Here we go again:
Ambrose Akinmusire – When the Heart Emerges Glistening
The Black Keys – El Camino
Richard Buckner – Our Blood
Ry Cooder – Pull Up Some Dust and Sit Down
Dropkick Murphys – Going Out in Style
Peter Gabriel – New Blood
Josh Garrels – Love and War and the Sea in Between
Joe Henry – Reverie
Van Hunt – What Were You Hoping For?
King Creosote and Jon Hopkins – Diamond Mine
Lydia Loveless – Indestructible Machine
Laura Marling – A Creature I Don’t Know
The Milk Carton Kids – Prologue
Over the Rhine – The Long Surrender
Paul Simon – So Beautiful or So What
Southeast Engine – Canary
Craig Taborn – Avenging Angel
tUnE-yArDs – Whokill
Veronica Falls - Veronica Falls
Gillian Welch – The Harrow and the Harvest
A bit more commentary ...
Ambrose Akinmusire and Craig Taborn made my favorite jazz albums of the year. Akinmusire approaches his trumpet from a more mainstream hard-bop tradition, but his original compositions are lovely and fresh. Taborn mixes jazz and classical chops on his long solo piano album. It's a little of both, and a little of neither. Think of it as improvised Debussy and Ravel, with some Bill Evans thrown in for good measure.
The Black Keys made my favorite rock 'n roll record of the year. There's no curveball here; it's just straightforward soulful blues and boogie, and it's a lot of fun.
Richard Buckner, Lydia Loveless, Gillian Welch, and Southeast Engine cover my much beloved alt-country/roots territory, albeit in distinctive ways. Buckner's still an indescribably sad, poetic folkie mopester, while Loveless tears it up. She's like Neko Case's foul-mouthed cousin. Where Neko went to art school, Lydia went to a lot of punk concerts, drank too much, and got pregnant at an early age. She's been disappointed by and looking for love ever since. Gillian Welch and partner David Rawlings continue on their iconoclastic ways, writing and recording songs that sound like they should have emerged from the Dust Bowl, but emerged from 21st-century Nashville instead. Southeast Engine's album is a lovely fiddle and banjo-driven song cycle set in southeastern Ohio during the Depression years; years which sound a lot like 2011.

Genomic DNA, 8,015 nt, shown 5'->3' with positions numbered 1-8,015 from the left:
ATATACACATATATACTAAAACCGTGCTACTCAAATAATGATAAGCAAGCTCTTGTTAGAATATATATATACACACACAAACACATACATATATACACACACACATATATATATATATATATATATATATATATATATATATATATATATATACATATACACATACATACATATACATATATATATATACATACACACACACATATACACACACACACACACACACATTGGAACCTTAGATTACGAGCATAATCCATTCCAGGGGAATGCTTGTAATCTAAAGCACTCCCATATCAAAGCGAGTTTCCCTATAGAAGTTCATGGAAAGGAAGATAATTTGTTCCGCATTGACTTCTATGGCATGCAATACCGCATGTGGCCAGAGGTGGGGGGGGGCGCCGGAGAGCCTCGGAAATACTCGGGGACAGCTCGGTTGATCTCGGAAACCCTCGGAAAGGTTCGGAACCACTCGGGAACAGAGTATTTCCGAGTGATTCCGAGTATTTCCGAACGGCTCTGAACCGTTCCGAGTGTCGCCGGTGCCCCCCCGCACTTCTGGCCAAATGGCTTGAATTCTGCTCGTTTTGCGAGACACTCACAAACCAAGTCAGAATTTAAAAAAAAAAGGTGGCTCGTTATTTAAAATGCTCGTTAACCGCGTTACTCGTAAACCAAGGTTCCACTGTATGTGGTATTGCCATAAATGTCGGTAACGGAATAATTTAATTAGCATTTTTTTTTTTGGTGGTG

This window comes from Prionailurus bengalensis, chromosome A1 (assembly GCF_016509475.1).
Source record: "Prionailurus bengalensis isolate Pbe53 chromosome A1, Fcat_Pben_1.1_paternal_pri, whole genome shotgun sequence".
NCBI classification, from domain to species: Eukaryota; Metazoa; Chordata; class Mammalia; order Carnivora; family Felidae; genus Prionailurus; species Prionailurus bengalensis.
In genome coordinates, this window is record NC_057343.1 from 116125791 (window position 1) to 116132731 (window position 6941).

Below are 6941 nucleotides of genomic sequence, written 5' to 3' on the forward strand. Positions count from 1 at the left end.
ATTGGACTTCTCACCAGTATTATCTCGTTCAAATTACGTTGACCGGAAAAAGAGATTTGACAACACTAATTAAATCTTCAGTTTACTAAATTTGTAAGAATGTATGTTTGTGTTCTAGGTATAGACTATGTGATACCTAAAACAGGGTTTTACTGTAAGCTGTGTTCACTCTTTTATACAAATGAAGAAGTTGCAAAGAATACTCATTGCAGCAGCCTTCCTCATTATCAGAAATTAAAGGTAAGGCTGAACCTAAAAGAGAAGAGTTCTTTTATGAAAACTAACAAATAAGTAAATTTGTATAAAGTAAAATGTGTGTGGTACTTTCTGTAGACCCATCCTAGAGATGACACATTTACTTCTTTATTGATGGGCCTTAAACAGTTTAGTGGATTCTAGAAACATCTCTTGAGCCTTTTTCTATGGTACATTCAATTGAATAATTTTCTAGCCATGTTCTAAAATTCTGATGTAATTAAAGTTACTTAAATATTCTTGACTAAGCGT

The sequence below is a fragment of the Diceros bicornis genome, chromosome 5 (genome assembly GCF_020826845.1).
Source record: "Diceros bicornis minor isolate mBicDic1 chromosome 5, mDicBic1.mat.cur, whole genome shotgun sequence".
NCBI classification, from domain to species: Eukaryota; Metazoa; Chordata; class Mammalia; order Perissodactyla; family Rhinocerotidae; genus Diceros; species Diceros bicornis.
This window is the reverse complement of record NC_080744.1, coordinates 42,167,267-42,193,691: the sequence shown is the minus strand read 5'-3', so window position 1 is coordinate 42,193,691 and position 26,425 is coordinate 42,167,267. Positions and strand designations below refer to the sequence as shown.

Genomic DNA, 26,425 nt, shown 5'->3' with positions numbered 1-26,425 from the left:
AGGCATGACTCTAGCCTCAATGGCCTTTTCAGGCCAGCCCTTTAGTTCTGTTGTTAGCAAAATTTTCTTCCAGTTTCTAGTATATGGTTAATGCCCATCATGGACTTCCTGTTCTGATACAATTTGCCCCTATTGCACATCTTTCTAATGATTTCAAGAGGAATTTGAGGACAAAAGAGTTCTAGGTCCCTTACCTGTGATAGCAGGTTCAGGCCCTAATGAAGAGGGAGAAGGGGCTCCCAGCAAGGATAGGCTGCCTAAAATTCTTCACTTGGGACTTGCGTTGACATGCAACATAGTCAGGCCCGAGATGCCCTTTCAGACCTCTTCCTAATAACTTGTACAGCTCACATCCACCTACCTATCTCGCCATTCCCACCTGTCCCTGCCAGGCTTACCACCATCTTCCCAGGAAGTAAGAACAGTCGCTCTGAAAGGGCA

It was a good year for the old coots. Paul Simon released his best album in a couple decades, and Peter Gabriel rediscovered his old songs but put a distinctive spin on them; rerecording many of his best-known works with a decidedly non-stodgy symphony orchestra. The new arrangements make all the difference.
Ry Cooder made a non-didactic protest album at least partly directed at my current employer, which makes it the most interesting kind of protest album. His guitar work, when it shines through, is still a wonder of economy and soul.
Laura Marling (shown above) made a muted, beautifully sung album that was scary in its lyrical intensity. Merrill Garbus, AKA tUnE-yArDs, made a loud, in-your-face, cut-n-paste album stylistically that turned out to be a fair amount of fun lyrically.
Van Hunt did for R&B what Janelle Monae did in 2010. He made an album that fits within an easily identifiable genre, and he did it by exploding all preconceptions about that genre, and incorporating influences from all over the map.
Joe Henry made another dark, mysterious and lovely album -- part lounge music, part blues, and all poetry -- from his late-night saloon.
The Milk Carton Kids managed to simultaneously conjure memories of The Everly Brothers and The Louvin Brothers. And they did it without being brothers. The Jayhawks, too, but they're not brothers either.
Veronica Falls did trashy '60s girl group schmaltz with a gothic twist. They were my favorite guilty pleasure of the year.
Dropkick Murphys continued to do what they do, which is combine The Ramones and The Clancy Brothers into something that vaguely resembles The Pogues, but which rocks harder and is a lot more humorous.
King Creosote and Jon Hopkins -- one a dour Scots folkie, the other a British electronica artist -- made my favorite album of the year. There, I picked one. Creosote's songs here -- about aging and mortality, and losing the best thing in your life -- are simply ravishingly sad and lovely, and perfectly augmented by Hopkins' found sounds and gentle tape loops.
Finally, Over the Rhine and Josh Garrels made my favorite faith-based music this year; the former a smoldering, soulful meditation on love over the long haul, and the latter an astonishing amalgam of hip-hop, folk, and soul that manages to be both poetic and forcefully prophetic.